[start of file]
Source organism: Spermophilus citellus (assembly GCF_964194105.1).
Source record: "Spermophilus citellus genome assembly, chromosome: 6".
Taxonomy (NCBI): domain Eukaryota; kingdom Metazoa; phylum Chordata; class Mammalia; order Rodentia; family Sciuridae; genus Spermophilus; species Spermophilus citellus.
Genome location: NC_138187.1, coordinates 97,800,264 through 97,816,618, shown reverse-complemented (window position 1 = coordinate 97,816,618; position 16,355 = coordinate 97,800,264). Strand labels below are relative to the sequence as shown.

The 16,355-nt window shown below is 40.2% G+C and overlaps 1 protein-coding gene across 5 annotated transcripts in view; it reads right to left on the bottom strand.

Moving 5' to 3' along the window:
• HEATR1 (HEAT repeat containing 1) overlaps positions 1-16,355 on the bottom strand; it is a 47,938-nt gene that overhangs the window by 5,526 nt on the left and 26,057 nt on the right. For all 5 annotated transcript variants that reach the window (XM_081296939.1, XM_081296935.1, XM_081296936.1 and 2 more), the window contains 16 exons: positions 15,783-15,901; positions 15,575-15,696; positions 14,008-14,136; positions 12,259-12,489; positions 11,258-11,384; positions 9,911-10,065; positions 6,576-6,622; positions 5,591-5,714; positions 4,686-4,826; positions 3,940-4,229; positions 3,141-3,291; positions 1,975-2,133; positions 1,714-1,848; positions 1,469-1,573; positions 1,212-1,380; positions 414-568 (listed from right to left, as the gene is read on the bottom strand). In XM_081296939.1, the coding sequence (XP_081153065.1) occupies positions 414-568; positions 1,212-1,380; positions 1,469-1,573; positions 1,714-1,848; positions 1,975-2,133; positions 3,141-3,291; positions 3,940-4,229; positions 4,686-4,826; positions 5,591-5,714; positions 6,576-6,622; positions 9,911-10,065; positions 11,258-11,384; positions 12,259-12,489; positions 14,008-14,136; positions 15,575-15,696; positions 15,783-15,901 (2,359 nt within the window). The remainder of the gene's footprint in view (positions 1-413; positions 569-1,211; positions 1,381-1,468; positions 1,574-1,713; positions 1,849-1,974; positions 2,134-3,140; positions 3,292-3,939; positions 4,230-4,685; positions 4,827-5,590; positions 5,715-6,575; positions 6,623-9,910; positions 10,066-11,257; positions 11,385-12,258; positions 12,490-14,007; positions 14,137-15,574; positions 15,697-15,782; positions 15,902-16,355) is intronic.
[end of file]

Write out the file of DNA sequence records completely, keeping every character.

Source organism: Spermophilus citellus (assembly GCF_964194105.1).
Source record: "Spermophilus citellus genome assembly, chromosome: 6".
Taxonomy (NCBI): domain Eukaryota; kingdom Metazoa; phylum Chordata; class Mammalia; order Rodentia; family Sciuridae; genus Spermophilus; species Spermophilus citellus.
Genome location: NC_138187.1, coordinates 97,800,264 through 97,816,618, shown reverse-complemented (window position 1 = coordinate 97,816,618; position 16,355 = coordinate 97,800,264). Strand labels below are relative to the sequence as shown.

The 16,355-nt window shown below is 40.2% G+C and overlaps 1 protein-coding gene across 5 annotated transcripts in view; it reads right to left on the bottom strand.

Moving 5' to 3' along the window:
• HEATR1 (HEAT repeat containing 1) overlaps positions 1-16,355 on the bottom strand; it is a 47,938-nt gene that overhangs the window by 5,526 nt on the left and 26,057 nt on the right. For all 5 annotated transcript variants that reach the window (XM_081296939.1, XM_081296935.1, XM_081296936.1 and 2 more), the window contains 16 exons: positions 15,783-15,901; positions 15,575-15,696; positions 14,008-14,136; positions 12,259-12,489; positions 11,258-11,384; positions 9,911-10,065; positions 6,576-6,622; positions 5,591-5,714; positions 4,686-4,826; positions 3,940-4,229; positions 3,141-3,291; positions 1,975-2,133; positions 1,714-1,848; positions 1,469-1,573; positions 1,212-1,380; positions 414-568 (listed from right to left, as the gene is read on the bottom strand). In XM_081296939.1, the coding sequence (XP_081153065.1) occupies positions 414-568; positions 1,212-1,380; positions 1,469-1,573; positions 1,714-1,848; positions 1,975-2,133; positions 3,141-3,291; positions 3,940-4,229; positions 4,686-4,826; positions 5,591-5,714; positions 6,576-6,622; positions 9,911-10,065; positions 11,258-11,384; positions 12,259-12,489; positions 14,008-14,136; positions 15,575-15,696; positions 15,783-15,901 (2,359 nt within the window). The remainder of the gene's footprint in view (positions 1-413; positions 569-1,211; positions 1,381-1,468; positions 1,574-1,713; positions 1,849-1,974; positions 2,134-3,140; positions 3,292-3,939; positions 4,230-4,685; positions 4,827-5,590; positions 5,715-6,575; positions 6,623-9,910; positions 10,066-11,257; positions 11,385-12,258; positions 12,490-14,007; positions 14,137-15,574; positions 15,697-15,782; positions 15,902-16,355) is intronic.